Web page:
Union is Strength is a European journalism competition organized by Slate.fr in partnership with the European Commission. Forty French and European journalists have been selected to work as a team to write articles on projects funded by the European Union in Europe. A perspective of what the EU can do in its regions.
In Port-La-Nouvelle and Saint-Lucie (France)
“Look over there, there are shelducks. It is the only duck species that lives in a salty environment. Claudine Loste, deputy coastal delegate at the Languedoc-Roussillon Coastal Conservatory, pays us a visit. Large bodies of water line our way. We’re thinking of sharing the sea, but it’s not the Mediterranean! Although it is very close, we go to the Aude on the lagoon, between the ponds of Bages-Sigean and Ayrolle. The side road of the Montpellier-Barcelona railway line takes us to the island of St. Lucia. Roadsides are not mowed. The vegetation is high. Undoubtedly we arrive in a regional nature reserve.
In the town of Port-La-Nouvelle, on the banks of the Robine canal, a work listed as a UNESCO World Heritage Site, stands an old agricultural estate partly dating from the 17th centuryand Century. The building was severely damaged as a result. In 2013, the Conservatoire du littoral considered giving the building a second life.
To save the heritage, restoration work will be carried out over four years, half of which will be financed by the European Regional Development Fund (ERDF) of the European Union, led by the Occitania region. The facade of the mansion has regained its colors of yesteryear: pastel green and red. A “Magnificent Empty Shell”which needed a new utility dedicated before the interior renovation could begin.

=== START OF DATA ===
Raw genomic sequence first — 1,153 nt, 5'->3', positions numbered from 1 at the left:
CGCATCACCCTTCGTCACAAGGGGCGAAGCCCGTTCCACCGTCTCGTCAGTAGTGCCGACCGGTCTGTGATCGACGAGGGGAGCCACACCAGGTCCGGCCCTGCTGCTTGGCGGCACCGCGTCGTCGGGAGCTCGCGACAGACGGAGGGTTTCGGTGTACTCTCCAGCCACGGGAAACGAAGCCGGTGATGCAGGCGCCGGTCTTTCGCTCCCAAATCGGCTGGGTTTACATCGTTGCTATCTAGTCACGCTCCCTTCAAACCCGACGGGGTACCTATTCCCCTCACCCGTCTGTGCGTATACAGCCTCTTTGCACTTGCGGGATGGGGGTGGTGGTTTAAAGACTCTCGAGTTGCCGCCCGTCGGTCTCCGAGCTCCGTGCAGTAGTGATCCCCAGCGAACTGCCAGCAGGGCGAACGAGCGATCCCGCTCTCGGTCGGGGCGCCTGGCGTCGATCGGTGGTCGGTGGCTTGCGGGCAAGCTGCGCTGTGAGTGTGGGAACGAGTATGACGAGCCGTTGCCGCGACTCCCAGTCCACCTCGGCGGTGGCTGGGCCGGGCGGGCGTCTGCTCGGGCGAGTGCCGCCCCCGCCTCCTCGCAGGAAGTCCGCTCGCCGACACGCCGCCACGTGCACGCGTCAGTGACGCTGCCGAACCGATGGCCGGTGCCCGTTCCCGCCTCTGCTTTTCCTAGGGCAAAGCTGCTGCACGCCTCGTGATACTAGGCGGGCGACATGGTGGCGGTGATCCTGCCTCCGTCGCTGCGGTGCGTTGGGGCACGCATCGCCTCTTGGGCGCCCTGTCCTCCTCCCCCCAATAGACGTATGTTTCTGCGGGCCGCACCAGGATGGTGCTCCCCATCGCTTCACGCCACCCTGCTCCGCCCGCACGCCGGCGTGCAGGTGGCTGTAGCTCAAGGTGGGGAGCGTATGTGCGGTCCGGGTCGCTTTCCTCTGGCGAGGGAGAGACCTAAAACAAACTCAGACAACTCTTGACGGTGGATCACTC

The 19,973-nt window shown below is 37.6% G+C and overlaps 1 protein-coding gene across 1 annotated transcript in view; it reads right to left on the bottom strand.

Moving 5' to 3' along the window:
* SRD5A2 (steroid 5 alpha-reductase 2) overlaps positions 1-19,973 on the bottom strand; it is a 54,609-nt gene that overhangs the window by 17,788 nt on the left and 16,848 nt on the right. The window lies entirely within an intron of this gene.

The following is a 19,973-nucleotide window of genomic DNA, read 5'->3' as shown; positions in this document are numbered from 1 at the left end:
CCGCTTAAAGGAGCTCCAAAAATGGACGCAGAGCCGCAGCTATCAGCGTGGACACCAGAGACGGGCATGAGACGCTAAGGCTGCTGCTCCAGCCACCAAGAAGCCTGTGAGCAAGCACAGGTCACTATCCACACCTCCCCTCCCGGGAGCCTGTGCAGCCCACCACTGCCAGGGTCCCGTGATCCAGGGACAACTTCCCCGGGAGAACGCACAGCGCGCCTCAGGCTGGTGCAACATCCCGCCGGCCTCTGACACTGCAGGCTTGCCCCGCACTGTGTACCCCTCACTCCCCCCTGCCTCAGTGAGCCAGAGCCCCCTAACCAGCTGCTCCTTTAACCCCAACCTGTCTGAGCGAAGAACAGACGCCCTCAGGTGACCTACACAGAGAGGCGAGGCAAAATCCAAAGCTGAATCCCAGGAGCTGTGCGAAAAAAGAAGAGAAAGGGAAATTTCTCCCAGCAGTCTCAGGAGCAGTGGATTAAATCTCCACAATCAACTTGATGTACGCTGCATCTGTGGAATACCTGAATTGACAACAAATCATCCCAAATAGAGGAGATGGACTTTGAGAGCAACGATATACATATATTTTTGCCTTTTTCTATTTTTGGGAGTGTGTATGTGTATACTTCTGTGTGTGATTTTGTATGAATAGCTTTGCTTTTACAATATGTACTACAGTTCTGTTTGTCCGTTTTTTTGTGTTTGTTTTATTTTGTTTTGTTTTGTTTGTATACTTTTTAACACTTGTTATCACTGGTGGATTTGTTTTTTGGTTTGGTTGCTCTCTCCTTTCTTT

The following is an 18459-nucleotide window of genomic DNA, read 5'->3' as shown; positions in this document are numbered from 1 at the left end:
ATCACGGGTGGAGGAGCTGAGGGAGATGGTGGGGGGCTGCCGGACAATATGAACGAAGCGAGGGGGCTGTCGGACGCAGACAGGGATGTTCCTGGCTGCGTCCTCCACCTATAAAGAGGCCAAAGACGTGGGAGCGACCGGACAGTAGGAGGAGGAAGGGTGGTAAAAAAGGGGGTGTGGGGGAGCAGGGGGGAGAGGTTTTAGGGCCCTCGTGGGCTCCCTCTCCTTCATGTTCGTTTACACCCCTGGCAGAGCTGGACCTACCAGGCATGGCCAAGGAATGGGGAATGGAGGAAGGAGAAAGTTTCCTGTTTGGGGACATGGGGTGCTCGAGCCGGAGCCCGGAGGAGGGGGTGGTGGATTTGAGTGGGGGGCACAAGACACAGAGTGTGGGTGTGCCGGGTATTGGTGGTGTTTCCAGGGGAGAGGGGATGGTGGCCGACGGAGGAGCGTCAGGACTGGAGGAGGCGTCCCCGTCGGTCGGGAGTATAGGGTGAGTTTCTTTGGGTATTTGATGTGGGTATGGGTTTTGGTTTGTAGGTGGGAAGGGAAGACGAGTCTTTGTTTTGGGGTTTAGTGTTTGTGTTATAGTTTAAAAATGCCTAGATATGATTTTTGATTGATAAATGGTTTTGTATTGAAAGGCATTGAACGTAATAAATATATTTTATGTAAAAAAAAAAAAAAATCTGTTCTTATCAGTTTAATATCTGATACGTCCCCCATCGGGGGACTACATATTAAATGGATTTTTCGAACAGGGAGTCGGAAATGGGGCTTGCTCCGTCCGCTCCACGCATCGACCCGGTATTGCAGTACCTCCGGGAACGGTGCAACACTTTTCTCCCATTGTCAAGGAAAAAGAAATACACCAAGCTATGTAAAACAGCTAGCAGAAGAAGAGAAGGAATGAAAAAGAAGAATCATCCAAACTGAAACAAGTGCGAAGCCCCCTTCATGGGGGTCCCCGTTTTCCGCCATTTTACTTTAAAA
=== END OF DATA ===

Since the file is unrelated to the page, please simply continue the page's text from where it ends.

More of a refuge than a lodge
In 2016, the Conservatoire du littoral and its partners agreed on an ecotourism development of the area. Concretely, it is about accommodating tourists respecting the environment and energy sobriety. A first project is set up by a design office. He planned to renovate the property to make it a lodge with guest rooms at rather high prices but with assured comfort.
“It was a project that, in order to be economically balanced, should accommodate many people.”, explains Claudine Loste. Accommodating so many people in a nature reserve and using so much energy was not possible. “We didn’t want to twist the building to allow for functions, number of people, profitability…”adds the curator.
After deliberations between 2018 and 2019, it is the idea of a coastal retreat that is eventually retained. A trip to Senetosa lighthouse hut, in Corsica, convinced them. In simple comfort, hikers come to eat and sleep for a night or two. “We said to ourselves: Let’s do that!” It suited our project better.”remembers Claudine Loste.
“This prompted us to redefine the project in a much more sober way in terms of comfort and the number of people to accommodate.”, she adds. The target clientele is no longer the same. This tourist offer is aimed at “nature lover” who would like to visit the estate during the day or spend the night there for around twenty euros. Accessible only on foot or by bike, the area would particularly welcome walkers, hikers and cyclists using the EuroVelo 8 route that runs along the canal.
The St. Lucia Regional Nature Reserve covers 825 hectares. | Hugo Coignard
The choice of sobriety
Workers are busy at the construction site amid piles of bricks, gravel and sand. The interior is still empty, but Claudine Loste can already guess what will happen: “Here it will be the kitchen with the dining room for dinner. There will be a small bike room here to charge electric bikes if there is enough power. Because the hut will have little electricity. The connection to running water was made, but not to the electricity grid. Only solar panels provide electricity apart from a gas group if required.